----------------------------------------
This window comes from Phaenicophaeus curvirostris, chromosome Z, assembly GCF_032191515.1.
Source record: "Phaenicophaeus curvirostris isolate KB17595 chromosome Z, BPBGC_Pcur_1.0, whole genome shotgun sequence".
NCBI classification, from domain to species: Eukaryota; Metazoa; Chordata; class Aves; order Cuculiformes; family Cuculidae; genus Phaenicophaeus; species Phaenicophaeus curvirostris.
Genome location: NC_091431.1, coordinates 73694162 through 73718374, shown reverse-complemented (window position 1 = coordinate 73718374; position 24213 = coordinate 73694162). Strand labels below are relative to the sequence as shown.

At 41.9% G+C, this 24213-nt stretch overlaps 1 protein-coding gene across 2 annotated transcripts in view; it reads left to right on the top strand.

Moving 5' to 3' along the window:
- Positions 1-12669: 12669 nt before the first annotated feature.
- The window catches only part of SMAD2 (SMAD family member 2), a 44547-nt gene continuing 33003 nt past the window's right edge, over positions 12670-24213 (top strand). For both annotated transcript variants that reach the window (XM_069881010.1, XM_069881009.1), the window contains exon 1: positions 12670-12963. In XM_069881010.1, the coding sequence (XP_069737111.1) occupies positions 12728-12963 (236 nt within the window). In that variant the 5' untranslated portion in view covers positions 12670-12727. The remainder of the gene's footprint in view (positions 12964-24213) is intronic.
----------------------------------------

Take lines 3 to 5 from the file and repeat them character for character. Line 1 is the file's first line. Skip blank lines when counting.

NCBI classification, from domain to species: Eukaryota; Metazoa; Chordata; class Aves; order Cuculiformes; family Cuculidae; genus Phaenicophaeus; species Phaenicophaeus curvirostris.
Genome location: NC_091431.1, coordinates 73694162 through 73718374, shown reverse-complemented (window position 1 = coordinate 73718374; position 24213 = coordinate 73694162). Strand labels below are relative to the sequence as shown.

At 41.9% G+C, this 24213-nt stretch overlaps 1 protein-coding gene across 2 annotated transcripts in view; it reads left to right on the top strand.